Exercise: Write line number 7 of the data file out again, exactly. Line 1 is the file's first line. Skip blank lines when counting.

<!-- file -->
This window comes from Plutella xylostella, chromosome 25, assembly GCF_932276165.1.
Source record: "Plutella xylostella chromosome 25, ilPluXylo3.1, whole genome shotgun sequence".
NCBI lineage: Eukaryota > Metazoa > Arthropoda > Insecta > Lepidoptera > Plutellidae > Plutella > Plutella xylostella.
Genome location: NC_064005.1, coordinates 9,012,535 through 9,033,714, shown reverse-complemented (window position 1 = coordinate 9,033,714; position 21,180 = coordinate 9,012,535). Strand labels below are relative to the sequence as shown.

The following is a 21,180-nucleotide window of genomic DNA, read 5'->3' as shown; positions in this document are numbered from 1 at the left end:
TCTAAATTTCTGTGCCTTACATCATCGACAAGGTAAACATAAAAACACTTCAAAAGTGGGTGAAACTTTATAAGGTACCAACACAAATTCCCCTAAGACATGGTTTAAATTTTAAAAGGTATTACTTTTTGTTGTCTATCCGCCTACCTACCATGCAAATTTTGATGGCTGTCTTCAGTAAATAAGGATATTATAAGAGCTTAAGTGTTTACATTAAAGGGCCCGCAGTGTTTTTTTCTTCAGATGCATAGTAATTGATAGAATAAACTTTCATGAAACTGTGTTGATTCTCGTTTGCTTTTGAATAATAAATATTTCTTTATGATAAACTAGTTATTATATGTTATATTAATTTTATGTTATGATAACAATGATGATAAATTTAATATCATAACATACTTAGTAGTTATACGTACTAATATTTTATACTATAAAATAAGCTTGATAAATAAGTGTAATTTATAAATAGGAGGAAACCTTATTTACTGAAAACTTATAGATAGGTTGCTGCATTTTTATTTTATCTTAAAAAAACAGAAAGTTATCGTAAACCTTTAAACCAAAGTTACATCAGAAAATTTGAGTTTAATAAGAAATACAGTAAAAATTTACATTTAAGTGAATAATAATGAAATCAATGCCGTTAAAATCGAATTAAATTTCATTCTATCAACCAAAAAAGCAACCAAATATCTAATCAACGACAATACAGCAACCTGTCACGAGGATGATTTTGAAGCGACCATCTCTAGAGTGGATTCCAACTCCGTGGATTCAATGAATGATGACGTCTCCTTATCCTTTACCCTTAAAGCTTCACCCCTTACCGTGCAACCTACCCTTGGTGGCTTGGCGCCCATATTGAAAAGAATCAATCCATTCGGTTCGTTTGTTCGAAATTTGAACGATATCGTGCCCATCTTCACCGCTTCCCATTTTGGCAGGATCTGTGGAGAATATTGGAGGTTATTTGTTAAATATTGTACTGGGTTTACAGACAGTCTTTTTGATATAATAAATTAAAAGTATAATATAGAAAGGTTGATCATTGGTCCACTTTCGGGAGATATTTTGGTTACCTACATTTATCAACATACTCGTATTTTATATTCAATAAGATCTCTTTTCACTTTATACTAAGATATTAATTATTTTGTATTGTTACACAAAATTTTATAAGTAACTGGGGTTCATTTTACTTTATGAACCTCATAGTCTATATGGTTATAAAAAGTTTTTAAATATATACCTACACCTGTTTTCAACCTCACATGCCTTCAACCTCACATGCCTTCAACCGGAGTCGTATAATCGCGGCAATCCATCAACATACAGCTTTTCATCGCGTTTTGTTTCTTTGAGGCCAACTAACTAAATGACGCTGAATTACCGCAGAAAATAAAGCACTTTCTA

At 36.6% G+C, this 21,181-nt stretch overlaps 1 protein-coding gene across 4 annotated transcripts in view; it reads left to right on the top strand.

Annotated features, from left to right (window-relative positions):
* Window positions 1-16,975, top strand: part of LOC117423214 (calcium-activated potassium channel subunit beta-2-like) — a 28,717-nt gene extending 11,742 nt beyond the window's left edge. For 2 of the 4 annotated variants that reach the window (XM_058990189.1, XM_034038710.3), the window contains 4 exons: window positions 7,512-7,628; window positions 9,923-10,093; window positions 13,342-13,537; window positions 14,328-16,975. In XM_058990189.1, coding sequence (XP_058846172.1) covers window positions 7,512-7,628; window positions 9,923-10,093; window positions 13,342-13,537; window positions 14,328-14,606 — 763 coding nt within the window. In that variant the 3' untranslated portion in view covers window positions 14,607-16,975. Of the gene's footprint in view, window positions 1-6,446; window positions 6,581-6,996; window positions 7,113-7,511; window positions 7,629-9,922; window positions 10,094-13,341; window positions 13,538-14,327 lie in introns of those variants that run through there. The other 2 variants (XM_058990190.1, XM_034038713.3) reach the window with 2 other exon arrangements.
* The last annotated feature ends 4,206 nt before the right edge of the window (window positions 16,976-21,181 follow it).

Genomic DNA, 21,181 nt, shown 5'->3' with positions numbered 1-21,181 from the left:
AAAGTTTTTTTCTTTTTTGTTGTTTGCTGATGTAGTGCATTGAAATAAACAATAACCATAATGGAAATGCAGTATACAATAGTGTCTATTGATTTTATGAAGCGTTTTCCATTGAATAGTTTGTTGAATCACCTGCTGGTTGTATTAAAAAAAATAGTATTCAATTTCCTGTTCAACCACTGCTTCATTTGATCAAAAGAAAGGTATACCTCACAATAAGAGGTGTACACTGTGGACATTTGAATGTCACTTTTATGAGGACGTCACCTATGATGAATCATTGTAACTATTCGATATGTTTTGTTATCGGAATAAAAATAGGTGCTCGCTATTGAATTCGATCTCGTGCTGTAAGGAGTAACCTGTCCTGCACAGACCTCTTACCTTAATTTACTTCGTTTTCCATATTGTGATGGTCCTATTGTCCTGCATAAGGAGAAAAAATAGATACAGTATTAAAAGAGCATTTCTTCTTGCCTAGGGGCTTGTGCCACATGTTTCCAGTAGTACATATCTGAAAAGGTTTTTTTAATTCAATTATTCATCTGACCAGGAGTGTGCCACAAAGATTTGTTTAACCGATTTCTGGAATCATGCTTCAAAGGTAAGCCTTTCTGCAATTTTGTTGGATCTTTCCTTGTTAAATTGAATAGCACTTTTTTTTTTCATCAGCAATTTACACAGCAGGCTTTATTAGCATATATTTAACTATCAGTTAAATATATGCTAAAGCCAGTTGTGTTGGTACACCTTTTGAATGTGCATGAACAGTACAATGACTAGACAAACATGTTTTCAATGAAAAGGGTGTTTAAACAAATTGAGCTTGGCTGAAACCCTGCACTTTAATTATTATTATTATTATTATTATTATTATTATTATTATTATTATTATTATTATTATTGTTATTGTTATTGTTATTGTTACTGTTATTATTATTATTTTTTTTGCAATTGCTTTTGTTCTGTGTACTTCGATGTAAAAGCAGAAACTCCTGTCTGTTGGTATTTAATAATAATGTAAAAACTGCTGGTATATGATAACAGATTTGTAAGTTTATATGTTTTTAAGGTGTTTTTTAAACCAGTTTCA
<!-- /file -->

At 36.6% G+C, this 21,181-nt stretch overlaps 1 protein-coding gene across 4 annotated transcripts in view; it reads left to right on the top strand.